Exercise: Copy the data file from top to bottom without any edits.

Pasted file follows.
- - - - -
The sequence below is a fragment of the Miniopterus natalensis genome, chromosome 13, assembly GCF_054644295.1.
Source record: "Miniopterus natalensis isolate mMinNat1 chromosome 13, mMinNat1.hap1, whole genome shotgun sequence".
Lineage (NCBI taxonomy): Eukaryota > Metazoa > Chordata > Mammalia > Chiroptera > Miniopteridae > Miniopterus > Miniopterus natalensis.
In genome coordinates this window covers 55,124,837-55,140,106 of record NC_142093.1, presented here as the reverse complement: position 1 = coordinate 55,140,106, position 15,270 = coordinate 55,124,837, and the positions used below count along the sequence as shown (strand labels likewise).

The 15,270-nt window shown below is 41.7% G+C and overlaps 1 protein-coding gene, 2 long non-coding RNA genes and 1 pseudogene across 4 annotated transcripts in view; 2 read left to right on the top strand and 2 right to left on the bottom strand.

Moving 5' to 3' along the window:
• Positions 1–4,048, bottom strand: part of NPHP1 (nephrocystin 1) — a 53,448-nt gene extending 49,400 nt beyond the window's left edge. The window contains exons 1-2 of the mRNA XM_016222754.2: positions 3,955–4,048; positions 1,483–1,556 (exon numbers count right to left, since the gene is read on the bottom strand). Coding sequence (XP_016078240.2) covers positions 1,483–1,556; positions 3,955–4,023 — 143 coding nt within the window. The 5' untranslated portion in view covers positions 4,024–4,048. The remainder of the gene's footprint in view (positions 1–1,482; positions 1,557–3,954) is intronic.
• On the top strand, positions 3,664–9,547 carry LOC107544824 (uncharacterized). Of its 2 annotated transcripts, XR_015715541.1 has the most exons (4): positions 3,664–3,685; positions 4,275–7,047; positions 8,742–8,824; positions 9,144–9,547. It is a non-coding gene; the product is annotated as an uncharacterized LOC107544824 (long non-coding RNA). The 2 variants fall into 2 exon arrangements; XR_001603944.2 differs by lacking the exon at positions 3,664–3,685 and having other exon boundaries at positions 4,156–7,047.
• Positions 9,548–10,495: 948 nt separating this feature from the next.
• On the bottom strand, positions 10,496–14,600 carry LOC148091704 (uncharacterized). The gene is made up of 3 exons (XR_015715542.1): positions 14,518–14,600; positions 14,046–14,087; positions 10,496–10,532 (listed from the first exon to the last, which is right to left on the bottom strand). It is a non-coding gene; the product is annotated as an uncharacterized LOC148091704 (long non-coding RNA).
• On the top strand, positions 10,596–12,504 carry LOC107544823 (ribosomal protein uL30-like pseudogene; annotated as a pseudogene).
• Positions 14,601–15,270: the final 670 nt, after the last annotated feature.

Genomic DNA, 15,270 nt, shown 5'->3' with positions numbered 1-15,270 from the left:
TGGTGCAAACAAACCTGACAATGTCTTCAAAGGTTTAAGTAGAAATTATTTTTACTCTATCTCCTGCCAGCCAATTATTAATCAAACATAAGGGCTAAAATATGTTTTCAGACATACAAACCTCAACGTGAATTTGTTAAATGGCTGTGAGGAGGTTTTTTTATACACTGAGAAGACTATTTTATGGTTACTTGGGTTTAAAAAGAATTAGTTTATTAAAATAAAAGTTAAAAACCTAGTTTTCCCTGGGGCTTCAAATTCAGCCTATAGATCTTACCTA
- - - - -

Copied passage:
The sequence below is a fragment of the Miniopterus natalensis genome, chromosome 13, assembly GCF_054644295.1.
Source record: "Miniopterus natalensis isolate mMinNat1 chromosome 13, mMinNat1.hap1, whole genome shotgun sequence".
Lineage (NCBI taxonomy): Eukaryota > Metazoa > Chordata > Mammalia > Chiroptera > Miniopteridae > Miniopterus > Miniopterus natalensis.
In genome coordinates this window covers 55,124,837-55,140,106 of record NC_142093.1, presented here as the reverse complement: position 1 = coordinate 55,140,106, position 15,270 = coordinate 55,124,837, and the positions used below count along the sequence as shown (strand labels likewise).

The 15,270-nt window shown below is 41.7% G+C and overlaps 1 protein-coding gene, 2 long non-coding RNA genes and 1 pseudogene across 4 annotated transcripts in view; 2 read left to right on the top strand and 2 right to left on the bottom strand.

Moving 5' to 3' along the window:
• Positions 1–4,048, bottom strand: part of NPHP1 (nephrocystin 1) — a 53,448-nt gene extending 49,400 nt beyond the window's left edge. The window contains exons 1-2 of the mRNA XM_016222754.2: positions 3,955–4,048; positions 1,483–1,556 (exon numbers count right to left, since the gene is read on the bottom strand). Coding sequence (XP_016078240.2) covers positions 1,483–1,556; positions 3,955–4,023 — 143 coding nt within the window. The 5' untranslated portion in view covers positions 4,024–4,048. The remainder of the gene's footprint in view (positions 1–1,482; positions 1,557–3,954) is intronic.
• On the top strand, positions 3,664–9,547 carry LOC107544824 (uncharacterized). Of its 2 annotated transcripts, XR_015715541.1 has the most exons (4): positions 3,664–3,685; positions 4,275–7,047; positions 8,742–8,824; positions 9,144–9,547. It is a non-coding gene; the product is annotated as an uncharacterized LOC107544824 (long non-coding RNA). The 2 variants fall into 2 exon arrangements; XR_001603944.2 differs by lacking the exon at positions 3,664–3,685 and having other exon boundaries at positions 4,156–7,047.
• Positions 9,548–10,495: 948 nt separating this feature from the next.
• On the bottom strand, positions 10,496–14,600 carry LOC148091704 (uncharacterized). The gene is made up of 3 exons (XR_015715542.1): positions 14,518–14,600; positions 14,046–14,087; positions 10,496–10,532 (listed from the first exon to the last, which is right to left on the bottom strand). It is a non-coding gene; the product is annotated as an uncharacterized LOC148091704 (long non-coding RNA).
• On the top strand, positions 10,596–12,504 carry LOC107544823 (ribosomal protein uL30-like pseudogene; annotated as a pseudogene).
• Positions 14,601–15,270: the final 670 nt, after the last annotated feature.

Genomic DNA, 15,270 nt, shown 5'->3' with positions numbered 1-15,270 from the left:
TGGTGCAAACAAACCTGACAATGTCTTCAAAGGTTTAAGTAGAAATTATTTTTACTCTATCTCCTGCCAGCCAATTATTAATCAAACATAAGGGCTAAAATATGTTTTCAGACATACAAACCTCAACGTGAATTTGTTAAATGGCTGTGAGGAGGTTTTTTTATACACTGAGAAGACTATTTTATGGTTACTTGGGTTTAAAAAGAATTAGTTTATTAAAATAAAAGTTAAAAACCTAGTTTTCCCTGGGGCTTCAAATTCAGCCTATAGATCTTACCTA